Rational Expectations in the Classroom: A Learning Activity
AbstractThe author describes a technique whereby students truthfully reveal their perceptions regarding the difficulty of an assignment. After completing the assignment, each student guesses his/her class' average score on the assignment. The student is informed that if his/her guess is within one percentage point of the actual class average, then he/she will earn two extra points on the assignment. This mechanism gives each student the incentive to truly express his/her opinion regarding the difficulty of the assignment. The author provides evidence that students, as a group, are quite adept at guessing the class average. In addition to its usefulness in explaining the rational expectations hypothesis, this activity is helpful for assessing the students' perceptions of the difficulty of particular assignments.
Download InfoIf you experience problems downloading a file, check if you have the proper application to view it first. In case of further problems read the IDEAS help page. Note that these files are not on the IDEAS site. Please be patient as the files may be large.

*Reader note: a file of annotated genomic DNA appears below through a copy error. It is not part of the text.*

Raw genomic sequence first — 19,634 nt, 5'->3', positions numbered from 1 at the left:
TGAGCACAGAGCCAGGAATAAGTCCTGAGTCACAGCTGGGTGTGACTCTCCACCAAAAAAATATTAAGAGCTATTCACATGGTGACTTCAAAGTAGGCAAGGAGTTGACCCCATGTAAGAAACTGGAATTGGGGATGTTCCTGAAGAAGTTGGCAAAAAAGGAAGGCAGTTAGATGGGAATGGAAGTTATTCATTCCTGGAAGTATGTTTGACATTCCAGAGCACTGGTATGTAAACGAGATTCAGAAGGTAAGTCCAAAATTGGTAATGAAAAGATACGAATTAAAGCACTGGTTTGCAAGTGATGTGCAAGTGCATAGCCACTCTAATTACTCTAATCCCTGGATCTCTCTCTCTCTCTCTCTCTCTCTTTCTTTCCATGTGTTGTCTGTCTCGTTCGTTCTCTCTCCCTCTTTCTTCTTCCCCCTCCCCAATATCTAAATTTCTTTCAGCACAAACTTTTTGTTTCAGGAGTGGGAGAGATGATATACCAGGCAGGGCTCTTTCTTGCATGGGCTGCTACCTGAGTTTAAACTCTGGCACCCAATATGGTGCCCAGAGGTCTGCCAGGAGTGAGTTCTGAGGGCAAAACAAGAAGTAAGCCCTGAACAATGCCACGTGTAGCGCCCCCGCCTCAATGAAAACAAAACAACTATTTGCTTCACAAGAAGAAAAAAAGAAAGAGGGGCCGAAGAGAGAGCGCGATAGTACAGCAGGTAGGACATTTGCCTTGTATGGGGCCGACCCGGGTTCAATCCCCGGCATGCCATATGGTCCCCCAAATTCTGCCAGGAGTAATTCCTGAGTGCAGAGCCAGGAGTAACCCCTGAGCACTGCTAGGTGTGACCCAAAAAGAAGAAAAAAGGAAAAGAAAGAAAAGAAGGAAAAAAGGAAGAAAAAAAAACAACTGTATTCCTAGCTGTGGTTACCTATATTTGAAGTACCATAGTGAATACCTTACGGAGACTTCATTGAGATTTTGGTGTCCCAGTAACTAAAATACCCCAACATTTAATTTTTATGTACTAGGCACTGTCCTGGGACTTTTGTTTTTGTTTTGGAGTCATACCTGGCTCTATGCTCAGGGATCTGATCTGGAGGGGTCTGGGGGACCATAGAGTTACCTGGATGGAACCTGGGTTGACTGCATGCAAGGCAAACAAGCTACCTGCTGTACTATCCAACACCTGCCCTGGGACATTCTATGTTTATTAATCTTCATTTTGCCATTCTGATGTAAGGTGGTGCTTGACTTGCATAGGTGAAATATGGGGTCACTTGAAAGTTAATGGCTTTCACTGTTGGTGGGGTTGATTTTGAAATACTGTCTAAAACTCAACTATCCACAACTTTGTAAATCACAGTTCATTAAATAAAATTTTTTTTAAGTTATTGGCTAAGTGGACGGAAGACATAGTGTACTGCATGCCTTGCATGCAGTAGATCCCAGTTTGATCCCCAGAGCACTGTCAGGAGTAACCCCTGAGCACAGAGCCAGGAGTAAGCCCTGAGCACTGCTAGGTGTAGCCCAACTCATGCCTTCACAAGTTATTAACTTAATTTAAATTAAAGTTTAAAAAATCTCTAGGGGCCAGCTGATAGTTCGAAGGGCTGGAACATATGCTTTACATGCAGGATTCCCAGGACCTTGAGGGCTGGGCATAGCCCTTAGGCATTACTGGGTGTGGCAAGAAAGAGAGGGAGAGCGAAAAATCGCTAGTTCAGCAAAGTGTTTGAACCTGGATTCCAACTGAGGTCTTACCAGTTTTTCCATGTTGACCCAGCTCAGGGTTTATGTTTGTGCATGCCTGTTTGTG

Bibliographic InfoArticle provided by Middle Tennessee State University, Business and Economic Research Center in its journal Journal for Economic Educators.
Volume (Year): 10 (2010)
Issue (Month): 2 (Fall)
teaching practices; rational expectations;
Find related papers by JEL classification:
- A2 - General Economics and Teaching - - Economic Education and Teaching of Economics
Please report citation or reference errors to , or , if you are the registered author of the cited work, log in to your RePEc Author Service profile, click on "citations" and make appropriate adjustments.:
- Dwyer, Gerald P, Jr, et al, 1993.
"Tests of Rational Expectations in a Stark Setting,"
Royal Economic Society, vol. 103(418), pages 586-601, May.
- Ernst Fehr & Jean-Robert Tyran, 2005.
"Individual Irrationality and Aggregate Outcomes,"
05-09, University of Copenhagen. Department of Economics.
- Sheryl B. Ball & Charles A. Holt, 1998. "Classroom Games: Speculation and Bubbles in an Asset Market," Journal of Economic Perspectives, American Economic Association, vol. 12(1), pages 207-218, Winter.
- Berg, Joyce E. & Nelson, Forrest D. & Rietz, Thomas A., 2008. "Prediction market accuracy in the long run," International Journal of Forecasting, Elsevier, vol. 24(2), pages 285-300.
- Paul W. Grimes, 2002. "The Overconfident Principles of Economics Student: An Examination of a Metacognitive Skill," The Journal of Economic Education, Taylor & Francis Journals, vol. 33(1), pages 15-30, January.
- Calvin Blackwell & Robert Pickford, 2011. "The wisdom of the few or the wisdom of the many? An indirect test of the marginal trader hypothesis," Journal of Economics and Finance, Springer, vol. 35(2), pages 164-180, April.
For technical questions regarding this item, or to correct its authors, title, abstract, bibliographic or download information, contact: (Sally Govan).
If references are entirely missing, you can add them using this form.